destructors are called implicitly when an object falls out of scope.

FYI, you can directly pass paramers to the delete operators, but these
might not be as useful for the object that you are destroying as the
example shown above.
Jul 23 '05 #7

P: n/a
* Pete Becker:
Alf P. Steinbach wrote:

One idea that has been floating around is a bool argument that is 'true' if
and only if an exception thrown by the destructor would be caught by some
catch-block or by a hypothetical "..." function try block around 'main' (or
some other specific rule, it may be that this particular one is brain-dead).


That also requires two-phase exception handling


Yes, and it doesn't even tell whether the destructor is called as a result of
stack unwinding or not.

A simpler and more efficient rule could be to have the argument specify
whether the destructor is called directly by exception-initiated stack
unwinding.

That would support the scope guard application (which on reflection the
brain-dead rule doesn't) but not much else.

--
A: Because it messes up the order in which people normally read text.
Q: Why is it such a bad thing?
A: Top-posting.
Q: What is the most annoying thing on usenet and in e-mail?
Jul 23 '05 #8

P: n/a
Kip
Andrew Koenig wrote:
"Kip" <Kip@_NOSPAM_TheVertigo.com> wrote in message
news:xn***************@news.telus.net...
I am curious. What was the rationale behind not allowing
deconstructors to take parameters? Or can they and I am mistaken?


If they did, how would you use them?


CThing *pThing = new CThing;

delete pThing(5);

--
Kip Warner
Vertigo
http://TheVertigo.com
Jul 23 '05 #9

P: n/a
Kip schrieb:
Andrew Koenig wrote:

"Kip" <Kip@_NOSPAM_TheVertigo.com> wrote in message
news:xn***************@news.telus.net...

I am curious. What was the rationale behind not allowing
deconstructors to take parameters? Or can they and I am mistaken?


If they did, how would you use them?

CThing *pThing = new CThing;

delete pThing(5);


But what if the thing is on the stack?

void func()
{
CThing thing;
thing.doStuff();
// and now?
thing.~thing(5);
// bad, default dtor still implicitly called at end of scope
}

Cheers,
Malte
Jul 23 '05 #10

P: n/a

"Kip" <Kip@_NOSPAM_TheVertigo.com> wrote in message
news:xn***************@news.telus.net...
Andrew Koenig wrote:
"Kip" <Kip@_NOSPAM_TheVertigo.com> wrote in message
news:xn***************@news.telus.net...
> I am curious. What was the rationale behind not allowing
> deconstructors to take parameters? Or can they and I am mistaken?


If they did, how would you use them?


CThing *pThing = new CThing;

delete pThing(5);


I think what was meant was, how whould you use that information? I'm not
sure what, in a destructor, would be useful to know, since the object is
going away anyway and any state changes you make to it will be lost. And
anything that you need to do prior to destruction can be done via a member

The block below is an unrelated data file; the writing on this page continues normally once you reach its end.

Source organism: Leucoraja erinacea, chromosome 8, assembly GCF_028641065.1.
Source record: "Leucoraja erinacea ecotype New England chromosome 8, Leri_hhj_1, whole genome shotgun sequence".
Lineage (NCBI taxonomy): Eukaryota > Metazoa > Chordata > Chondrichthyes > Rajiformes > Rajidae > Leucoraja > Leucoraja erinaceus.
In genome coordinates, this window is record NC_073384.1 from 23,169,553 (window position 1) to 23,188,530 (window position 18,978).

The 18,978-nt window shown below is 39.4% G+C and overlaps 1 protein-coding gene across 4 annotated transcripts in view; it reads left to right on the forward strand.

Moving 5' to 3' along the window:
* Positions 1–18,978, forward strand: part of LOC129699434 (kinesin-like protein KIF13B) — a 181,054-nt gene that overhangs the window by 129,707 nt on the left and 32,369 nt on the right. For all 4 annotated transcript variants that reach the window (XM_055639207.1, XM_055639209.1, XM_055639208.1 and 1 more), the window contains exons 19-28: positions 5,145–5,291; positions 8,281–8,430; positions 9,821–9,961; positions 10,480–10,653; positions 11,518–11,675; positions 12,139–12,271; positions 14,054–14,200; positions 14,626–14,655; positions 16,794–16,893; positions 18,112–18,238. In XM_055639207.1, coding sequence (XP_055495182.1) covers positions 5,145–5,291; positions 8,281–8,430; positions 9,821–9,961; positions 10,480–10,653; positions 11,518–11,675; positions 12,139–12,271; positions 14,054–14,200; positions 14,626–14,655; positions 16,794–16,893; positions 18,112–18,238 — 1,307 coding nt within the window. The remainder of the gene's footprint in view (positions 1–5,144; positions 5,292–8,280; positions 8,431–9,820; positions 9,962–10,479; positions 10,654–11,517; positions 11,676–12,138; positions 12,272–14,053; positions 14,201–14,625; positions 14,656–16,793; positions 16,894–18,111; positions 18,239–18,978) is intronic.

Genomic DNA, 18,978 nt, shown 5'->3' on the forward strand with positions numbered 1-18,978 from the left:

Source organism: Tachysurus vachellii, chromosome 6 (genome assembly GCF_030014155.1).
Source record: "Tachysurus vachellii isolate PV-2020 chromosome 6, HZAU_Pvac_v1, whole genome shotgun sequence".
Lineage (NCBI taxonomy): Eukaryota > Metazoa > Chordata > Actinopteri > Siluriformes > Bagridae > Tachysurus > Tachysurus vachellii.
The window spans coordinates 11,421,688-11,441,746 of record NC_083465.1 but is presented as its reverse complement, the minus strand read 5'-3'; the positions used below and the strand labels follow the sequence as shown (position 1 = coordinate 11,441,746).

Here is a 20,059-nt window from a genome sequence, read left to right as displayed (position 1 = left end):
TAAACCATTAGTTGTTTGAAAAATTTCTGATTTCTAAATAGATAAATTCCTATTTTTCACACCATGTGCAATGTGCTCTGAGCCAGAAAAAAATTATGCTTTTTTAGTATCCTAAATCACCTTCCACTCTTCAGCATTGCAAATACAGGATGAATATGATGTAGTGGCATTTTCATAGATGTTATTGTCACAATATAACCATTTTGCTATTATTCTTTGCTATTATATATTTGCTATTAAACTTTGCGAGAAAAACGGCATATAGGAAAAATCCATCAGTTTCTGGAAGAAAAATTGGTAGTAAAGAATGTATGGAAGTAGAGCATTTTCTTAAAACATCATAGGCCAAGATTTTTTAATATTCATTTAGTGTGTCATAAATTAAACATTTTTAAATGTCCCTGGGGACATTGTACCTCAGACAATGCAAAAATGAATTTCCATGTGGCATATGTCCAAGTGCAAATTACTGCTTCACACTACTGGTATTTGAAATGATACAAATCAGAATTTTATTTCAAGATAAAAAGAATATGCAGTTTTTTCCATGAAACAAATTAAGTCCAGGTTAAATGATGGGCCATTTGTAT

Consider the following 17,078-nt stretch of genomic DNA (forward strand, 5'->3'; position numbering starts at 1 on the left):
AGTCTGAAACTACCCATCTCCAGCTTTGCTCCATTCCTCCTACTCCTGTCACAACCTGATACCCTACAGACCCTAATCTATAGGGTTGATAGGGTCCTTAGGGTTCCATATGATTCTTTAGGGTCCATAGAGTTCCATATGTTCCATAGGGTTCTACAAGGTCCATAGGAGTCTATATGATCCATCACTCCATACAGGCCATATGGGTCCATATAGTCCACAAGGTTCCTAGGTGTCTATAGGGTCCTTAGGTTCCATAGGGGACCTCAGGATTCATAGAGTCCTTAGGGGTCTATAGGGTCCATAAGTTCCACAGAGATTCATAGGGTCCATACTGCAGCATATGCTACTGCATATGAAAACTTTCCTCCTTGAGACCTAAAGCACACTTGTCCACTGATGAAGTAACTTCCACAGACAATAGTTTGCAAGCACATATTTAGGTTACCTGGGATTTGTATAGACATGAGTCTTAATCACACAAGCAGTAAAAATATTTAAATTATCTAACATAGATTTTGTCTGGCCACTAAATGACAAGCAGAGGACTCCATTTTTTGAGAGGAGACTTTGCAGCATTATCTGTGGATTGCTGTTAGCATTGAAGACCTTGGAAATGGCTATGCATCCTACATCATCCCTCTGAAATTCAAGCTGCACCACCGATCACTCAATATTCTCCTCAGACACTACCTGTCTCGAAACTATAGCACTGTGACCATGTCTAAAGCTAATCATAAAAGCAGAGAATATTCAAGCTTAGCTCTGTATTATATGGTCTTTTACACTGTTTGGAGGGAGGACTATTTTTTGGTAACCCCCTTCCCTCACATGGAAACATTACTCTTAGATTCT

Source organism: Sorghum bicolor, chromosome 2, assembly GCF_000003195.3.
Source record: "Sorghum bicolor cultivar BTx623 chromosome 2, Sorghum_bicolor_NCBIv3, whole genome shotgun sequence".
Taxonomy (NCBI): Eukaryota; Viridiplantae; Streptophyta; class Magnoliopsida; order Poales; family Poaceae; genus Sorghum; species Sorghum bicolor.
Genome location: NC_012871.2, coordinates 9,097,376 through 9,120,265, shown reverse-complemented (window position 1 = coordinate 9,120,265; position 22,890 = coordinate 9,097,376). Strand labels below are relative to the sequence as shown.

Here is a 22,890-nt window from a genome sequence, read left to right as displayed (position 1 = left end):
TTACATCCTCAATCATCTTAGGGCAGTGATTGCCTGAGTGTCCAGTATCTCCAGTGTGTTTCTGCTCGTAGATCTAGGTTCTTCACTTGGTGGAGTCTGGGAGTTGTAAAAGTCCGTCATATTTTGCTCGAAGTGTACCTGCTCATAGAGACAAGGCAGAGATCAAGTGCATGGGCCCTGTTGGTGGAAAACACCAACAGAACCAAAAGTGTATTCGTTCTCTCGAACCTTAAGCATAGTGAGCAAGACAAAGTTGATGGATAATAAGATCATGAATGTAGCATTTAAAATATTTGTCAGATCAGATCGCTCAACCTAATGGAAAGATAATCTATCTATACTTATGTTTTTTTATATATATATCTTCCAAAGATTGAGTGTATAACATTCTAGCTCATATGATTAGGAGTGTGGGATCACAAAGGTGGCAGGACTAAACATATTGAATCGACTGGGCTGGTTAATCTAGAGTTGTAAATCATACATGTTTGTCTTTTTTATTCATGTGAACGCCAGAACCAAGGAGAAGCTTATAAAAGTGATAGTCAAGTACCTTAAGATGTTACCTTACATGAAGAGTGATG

function (or by directly accessing public members).

Or, if you need to take some action before destruction, regardless of how
that destruction is going to occur, then you could consider containing your
object inside another object, whose job is to call a member function of that
inner object, prior to allowing everything to be destroyed.

I suspect that the designers simply felt there wasn't any need for such a
construct. Perhaps you have such a need? I sure can't think of one (except
for the idea discussed here regarding exceptions, but that's opening a
bigger can of worms).

-Howard
Jul 23 '05 #11

P: n/a
"Howard" <al*****@hotmail.com> wrote in message
news:Sp********************@bgtnsc05-news.ops.worldnet.att.net...
"Kip" <Kip@_NOSPAM_TheVertigo.com> wrote in message
news:xn***************@news.telus.net...
Andrew Koenig wrote:
"Kip" <Kip@_NOSPAM_TheVertigo.com> wrote in message
news:xn***************@news.telus.net...

> I am curious. What was the rationale behind not allowing
> deconstructors to take parameters? Or can they and I am mistaken?

If they did, how would you use them?


CThing *pThing = new CThing;

delete pThing(5);


I think what was meant was, how whould you use that information? I'm not
sure what, in a destructor, would be useful to know, since the object is
going away anyway and any state changes you make to it will be lost. And
anything that you need to do prior to destruction can be done via a member
function (or by directly accessing public members).


Moreover, this example doesn't really answer the question, because it covers
only one, fairly uncommon, case. For example:

{
CThing x;
}

At the }, how do you say what argument to give x's destructor?

Or what about this case?

CThing *p = new CThing[100];
delete [] p;

What if you want to give a different destructor argument to each element of
the array?

Or this case?

std::vector<CThing> v;

How do you tell v what arguments to give to destructors when it destroys v's
elements?

This last case is the most interesting, because it is an example of a more
general problem: The part of a program that constructs and destroys objects
of a given type may well be written separately from the definition of that
type itself. So how does one part of the program tell the other part what
destructor arguments to use?
Jul 23 '05 #12